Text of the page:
A multisetMathworldPlanetmath is a set for which repeated elements are considered.

Note that the standard definition of a set also allows repeated elements, but these are not treated as repeated elements. For example, {1,1,3} as a set is actually equal to {1,3}. However, as a multiset, {1,1,3} is not simplifiable further.

A definition that makes clear the distinction between set and multiset follows:


A multiset is a pair (X,f), where X is a set, and f is a function mapping X to the cardinal numbersMathworldPlanetmath greater than zero. X is called the underlying set of the multiset, and for any xX, f(x) is the multiplicity of x.

Using this definition and expressing f as a set of ordered pairsMathworldPlanetmath, we see that the multiset {1,3} has X={1,3} and f={(1,1),(3,1)}. By contrast, the multiset {1,1,3} has X={1,3} and f={(1,2),(3,1)}.

Generally, a multiplicity of zero is not allowed, but a few mathematicians do allow for it, such as Bogart and Stanley. It is far more common to disallow infiniteMathworldPlanetmath multiplicity, which greatly complicates the definition of operationsMathworldPlanetmath such as unions, intersectionsMathworldPlanetmath, complements, etc.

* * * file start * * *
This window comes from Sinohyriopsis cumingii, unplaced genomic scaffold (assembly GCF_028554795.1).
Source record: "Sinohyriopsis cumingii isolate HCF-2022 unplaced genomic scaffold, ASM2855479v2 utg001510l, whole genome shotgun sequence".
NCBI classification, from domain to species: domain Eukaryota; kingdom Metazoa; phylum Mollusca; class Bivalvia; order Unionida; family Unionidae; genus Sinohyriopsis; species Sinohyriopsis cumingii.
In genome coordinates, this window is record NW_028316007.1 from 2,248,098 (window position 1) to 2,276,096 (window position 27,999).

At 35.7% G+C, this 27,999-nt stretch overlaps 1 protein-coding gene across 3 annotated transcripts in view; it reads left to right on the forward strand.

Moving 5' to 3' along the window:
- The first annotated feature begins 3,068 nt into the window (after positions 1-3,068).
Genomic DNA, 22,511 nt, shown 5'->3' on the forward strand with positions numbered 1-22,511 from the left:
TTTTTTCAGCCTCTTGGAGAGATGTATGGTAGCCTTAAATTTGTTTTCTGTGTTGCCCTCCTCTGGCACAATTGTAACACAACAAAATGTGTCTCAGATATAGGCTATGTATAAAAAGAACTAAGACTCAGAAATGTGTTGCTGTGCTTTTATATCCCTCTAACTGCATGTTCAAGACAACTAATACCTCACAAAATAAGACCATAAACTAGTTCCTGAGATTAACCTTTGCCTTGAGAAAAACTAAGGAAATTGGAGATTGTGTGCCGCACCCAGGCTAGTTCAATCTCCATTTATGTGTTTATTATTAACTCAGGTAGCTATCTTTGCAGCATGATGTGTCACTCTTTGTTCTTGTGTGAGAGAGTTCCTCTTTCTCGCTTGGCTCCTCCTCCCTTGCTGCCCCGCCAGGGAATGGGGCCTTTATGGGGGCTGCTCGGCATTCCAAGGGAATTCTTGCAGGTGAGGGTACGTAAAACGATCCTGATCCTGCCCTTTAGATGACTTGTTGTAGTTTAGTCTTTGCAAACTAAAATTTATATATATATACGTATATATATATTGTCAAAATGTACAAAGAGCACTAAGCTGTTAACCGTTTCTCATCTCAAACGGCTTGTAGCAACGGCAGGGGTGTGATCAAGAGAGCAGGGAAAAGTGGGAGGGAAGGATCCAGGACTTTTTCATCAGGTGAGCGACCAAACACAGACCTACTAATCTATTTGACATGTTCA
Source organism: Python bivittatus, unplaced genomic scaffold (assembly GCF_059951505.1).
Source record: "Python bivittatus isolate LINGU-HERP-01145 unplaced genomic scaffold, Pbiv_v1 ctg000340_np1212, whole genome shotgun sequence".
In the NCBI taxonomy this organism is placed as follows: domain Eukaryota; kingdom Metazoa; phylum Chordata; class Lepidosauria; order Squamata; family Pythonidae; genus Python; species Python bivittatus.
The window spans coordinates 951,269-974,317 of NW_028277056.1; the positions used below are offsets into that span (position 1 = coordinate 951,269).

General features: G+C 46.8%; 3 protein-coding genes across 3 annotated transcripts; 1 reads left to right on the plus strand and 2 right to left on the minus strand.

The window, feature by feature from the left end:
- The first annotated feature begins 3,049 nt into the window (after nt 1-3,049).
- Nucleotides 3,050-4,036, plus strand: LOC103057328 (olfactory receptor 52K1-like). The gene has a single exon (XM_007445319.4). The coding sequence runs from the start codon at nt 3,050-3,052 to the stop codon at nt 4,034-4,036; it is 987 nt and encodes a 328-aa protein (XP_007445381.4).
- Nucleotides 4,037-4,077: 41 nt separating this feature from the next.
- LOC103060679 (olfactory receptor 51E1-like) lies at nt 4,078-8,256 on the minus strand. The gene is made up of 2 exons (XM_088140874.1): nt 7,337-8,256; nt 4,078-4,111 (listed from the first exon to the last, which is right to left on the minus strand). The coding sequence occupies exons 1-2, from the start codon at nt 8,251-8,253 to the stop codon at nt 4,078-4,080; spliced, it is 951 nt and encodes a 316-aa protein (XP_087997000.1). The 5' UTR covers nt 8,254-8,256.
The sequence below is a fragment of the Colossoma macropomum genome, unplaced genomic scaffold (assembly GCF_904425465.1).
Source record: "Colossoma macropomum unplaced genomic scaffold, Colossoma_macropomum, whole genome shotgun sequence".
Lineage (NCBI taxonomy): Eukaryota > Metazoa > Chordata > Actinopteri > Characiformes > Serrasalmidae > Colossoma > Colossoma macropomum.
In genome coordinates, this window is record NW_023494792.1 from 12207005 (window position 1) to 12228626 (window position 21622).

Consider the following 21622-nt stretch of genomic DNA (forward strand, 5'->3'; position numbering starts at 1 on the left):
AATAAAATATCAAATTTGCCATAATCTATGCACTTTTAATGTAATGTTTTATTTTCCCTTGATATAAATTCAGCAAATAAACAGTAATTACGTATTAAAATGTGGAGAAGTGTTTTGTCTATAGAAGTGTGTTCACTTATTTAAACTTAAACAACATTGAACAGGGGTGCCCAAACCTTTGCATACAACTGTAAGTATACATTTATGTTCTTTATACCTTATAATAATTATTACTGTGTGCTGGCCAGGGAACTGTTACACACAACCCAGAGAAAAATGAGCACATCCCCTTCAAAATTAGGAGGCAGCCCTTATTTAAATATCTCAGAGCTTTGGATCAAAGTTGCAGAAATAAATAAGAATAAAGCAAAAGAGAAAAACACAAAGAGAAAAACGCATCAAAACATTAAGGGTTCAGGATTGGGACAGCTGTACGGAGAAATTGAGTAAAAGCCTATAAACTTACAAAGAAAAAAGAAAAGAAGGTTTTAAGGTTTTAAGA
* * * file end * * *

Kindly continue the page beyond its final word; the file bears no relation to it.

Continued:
• 1 Kenneth P. Bogart, Introductory Combinatorics. Florence, Kentucky: Cengage Learning (2000): 93
  • 2 John L. Hickman, “A note on the conceptMathworldPlanetmath of multiset” Bulletin of the Australian Mathematical Society 22 (1980): 211 - 217
  • 3 Richard P. Stanley, Enumerative Combinatorics Vol 1. Cambridge: Cambridge University Press (1997): 15
Title multiset
Canonical name Multiset
Date of creation 2013-03-22 12:21:44
Last modified on 2013-03-22 12:21:44
Owner PrimeFan (13766)
Last modified by PrimeFan (13766)
Numerical id 13
Author PrimeFan (13766)
Entry type Definition
Classification msc 03E99
Synonym bag
Related topic AxiomsOfMetacategoriesAndSupercategories
Related topic ETAS
Defines multiplicity